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The proposed changes include temporarily relieving community shopping centers of the requirement to develop residential buildings together with retail; conditionally allowing grocery stores to move onto Santa Rosa Avenue; and simplifying the terms the city uses to describe grocery stores. Additionally, at this week's planning commission meeting, senior city planner Erin Morris will recommend allowing large grocery stores—20,000 square feet and more—to move into existing buildings within the area by permitted use. This would allow large grocery stores to skip the expensive process of a conditional use permit (CUP) and "just go for it," says Morris, although the design review and environmental review processes would remain.
Keegan & Coppin real estate agent Tom Laguero is interested in developing the large building Circuit City once occupied on Santa Rosa Avenue, and has asked city council to drop the CUP requirement for grocery stores in southeast Santa Rosa. "Maybe we could help each other out," Laguero writes in a letter to the council, mentioning that he has a grocery client interested in the site but that a CUP would kill the deal. Laguero's client, Smart & Final, is a large 250-store chain.
Large chain stores concern councilmember Susan Gorin, who grilled Morris at the June 19 council meeting about the probability of retailers like Wal-Mart taking advantage of the loosened restrictions and moving in. But Morris says chain-store politics aren't in a city planner's jurisdiction. "We don't zone by brand name," she explains . "We zone by land use."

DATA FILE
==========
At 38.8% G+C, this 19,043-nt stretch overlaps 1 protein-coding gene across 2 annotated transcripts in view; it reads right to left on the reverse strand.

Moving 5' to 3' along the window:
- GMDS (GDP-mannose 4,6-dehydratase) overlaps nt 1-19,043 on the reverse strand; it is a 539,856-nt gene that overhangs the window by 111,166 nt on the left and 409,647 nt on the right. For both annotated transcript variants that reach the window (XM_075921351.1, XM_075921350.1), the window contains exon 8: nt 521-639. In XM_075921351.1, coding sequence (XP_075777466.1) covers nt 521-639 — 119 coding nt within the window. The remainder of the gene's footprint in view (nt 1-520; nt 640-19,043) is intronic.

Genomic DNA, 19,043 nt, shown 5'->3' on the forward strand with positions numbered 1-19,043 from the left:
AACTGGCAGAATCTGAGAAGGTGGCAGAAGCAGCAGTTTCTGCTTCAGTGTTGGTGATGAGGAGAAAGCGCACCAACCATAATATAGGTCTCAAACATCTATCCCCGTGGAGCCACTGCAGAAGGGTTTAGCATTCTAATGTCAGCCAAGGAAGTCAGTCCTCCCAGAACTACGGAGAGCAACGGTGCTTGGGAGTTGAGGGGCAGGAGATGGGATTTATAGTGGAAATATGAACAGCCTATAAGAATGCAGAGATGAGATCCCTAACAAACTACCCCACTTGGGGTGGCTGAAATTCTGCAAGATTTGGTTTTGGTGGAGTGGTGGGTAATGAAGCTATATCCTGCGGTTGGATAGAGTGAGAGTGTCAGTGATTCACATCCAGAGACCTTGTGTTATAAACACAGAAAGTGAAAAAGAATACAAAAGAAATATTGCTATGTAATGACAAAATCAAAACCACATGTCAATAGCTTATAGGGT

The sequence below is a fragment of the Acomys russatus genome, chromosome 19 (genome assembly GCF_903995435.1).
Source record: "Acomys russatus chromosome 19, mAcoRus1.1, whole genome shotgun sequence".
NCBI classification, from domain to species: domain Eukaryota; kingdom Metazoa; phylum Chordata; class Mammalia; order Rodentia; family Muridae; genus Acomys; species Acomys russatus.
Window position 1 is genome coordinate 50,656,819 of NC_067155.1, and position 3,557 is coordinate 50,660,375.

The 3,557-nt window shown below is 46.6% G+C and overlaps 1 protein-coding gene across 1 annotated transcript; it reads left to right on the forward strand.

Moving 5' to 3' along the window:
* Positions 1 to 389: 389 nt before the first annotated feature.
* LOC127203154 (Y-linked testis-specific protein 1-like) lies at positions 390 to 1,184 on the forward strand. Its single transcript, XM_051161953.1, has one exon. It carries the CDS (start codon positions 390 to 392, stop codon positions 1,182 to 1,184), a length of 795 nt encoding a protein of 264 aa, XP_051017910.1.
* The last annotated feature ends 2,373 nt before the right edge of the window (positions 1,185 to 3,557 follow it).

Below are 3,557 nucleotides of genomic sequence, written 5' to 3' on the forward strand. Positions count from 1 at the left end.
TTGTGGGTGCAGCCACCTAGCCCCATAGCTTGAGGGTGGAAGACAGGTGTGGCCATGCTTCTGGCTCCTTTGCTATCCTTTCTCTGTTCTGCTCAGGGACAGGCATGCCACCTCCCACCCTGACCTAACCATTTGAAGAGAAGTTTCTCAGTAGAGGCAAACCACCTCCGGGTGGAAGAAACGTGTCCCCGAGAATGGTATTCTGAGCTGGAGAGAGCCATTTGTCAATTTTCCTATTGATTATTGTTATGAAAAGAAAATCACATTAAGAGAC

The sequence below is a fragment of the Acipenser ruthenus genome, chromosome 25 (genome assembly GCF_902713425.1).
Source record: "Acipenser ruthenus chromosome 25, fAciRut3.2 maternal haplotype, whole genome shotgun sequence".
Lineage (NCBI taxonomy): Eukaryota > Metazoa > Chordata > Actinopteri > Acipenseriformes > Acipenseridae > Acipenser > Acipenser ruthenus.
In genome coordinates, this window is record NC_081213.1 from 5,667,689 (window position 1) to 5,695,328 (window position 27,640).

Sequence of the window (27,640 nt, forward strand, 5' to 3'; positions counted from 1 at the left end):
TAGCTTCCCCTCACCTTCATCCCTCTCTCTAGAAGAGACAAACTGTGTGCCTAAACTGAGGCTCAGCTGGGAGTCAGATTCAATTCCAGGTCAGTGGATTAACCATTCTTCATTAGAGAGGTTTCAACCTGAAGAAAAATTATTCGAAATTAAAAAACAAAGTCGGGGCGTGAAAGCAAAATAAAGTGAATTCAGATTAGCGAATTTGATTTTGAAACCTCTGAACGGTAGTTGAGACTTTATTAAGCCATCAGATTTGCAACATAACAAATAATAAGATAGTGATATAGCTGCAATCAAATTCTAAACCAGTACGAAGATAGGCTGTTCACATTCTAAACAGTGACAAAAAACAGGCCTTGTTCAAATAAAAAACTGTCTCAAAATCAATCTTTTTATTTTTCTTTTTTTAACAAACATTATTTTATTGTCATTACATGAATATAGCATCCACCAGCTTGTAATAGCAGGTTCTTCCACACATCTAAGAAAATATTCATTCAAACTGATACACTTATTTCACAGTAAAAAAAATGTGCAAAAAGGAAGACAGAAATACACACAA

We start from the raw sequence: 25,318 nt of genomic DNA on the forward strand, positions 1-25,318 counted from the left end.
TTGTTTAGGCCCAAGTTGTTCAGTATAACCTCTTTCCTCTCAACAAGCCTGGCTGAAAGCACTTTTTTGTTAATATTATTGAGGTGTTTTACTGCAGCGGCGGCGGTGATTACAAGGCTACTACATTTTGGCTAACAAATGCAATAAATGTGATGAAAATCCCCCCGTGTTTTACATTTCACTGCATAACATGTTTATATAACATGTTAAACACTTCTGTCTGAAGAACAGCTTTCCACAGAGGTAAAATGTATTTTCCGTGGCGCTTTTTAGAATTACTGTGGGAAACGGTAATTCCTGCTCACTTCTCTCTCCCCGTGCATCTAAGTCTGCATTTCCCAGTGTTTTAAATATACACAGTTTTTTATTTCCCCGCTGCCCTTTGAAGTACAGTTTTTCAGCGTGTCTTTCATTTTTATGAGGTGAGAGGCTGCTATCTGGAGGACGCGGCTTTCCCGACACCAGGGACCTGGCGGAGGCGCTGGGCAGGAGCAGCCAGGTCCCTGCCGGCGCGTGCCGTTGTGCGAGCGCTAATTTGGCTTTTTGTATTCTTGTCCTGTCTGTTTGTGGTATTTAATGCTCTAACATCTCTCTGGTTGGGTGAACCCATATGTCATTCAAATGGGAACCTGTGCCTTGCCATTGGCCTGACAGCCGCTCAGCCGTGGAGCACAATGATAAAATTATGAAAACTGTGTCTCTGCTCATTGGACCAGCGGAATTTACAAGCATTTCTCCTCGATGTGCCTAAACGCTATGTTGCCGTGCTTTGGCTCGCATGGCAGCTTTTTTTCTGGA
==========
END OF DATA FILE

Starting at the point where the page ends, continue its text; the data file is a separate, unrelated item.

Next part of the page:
Still, California grocers remain worried about the introduction of Wal-Mart Neighborhood Markets, a much smaller grocery version of the big-box store. As of February, 13 Wal-Mart Neighborhood Markets are planned in the state, set to open by early 2013, with four in the southeast Bay Area.
Beyond the immediate future, Santa Rosa's 2030 general plan includes two proposed neighborhood shopping centers inside the food desert and one larger community shopping center on its border that, when developed, would put a grocery store a mile away at most from every resident of the area. When the USDA eventually declares southeast Santa Rosa a verdant grocery oasis, the CUP exemption will expire. And when the housing market improves, community shopping centers will have to tack on forgone residential units.
Until these policy changes begin affecting the food desert, shoppers at Santa Rosa Liquor and Deli only see three types of fruit, and there isn't much produce at the nearby Shell station either. Santa Rosa Liquor and Deli, then, with nearly as many aisles stocked with alcohol as with grocery, with a smoke shop in the back half of the building, will have to suffice for the larger stores the city council hopes to attract.
For now, "this is their only option," says Thompson.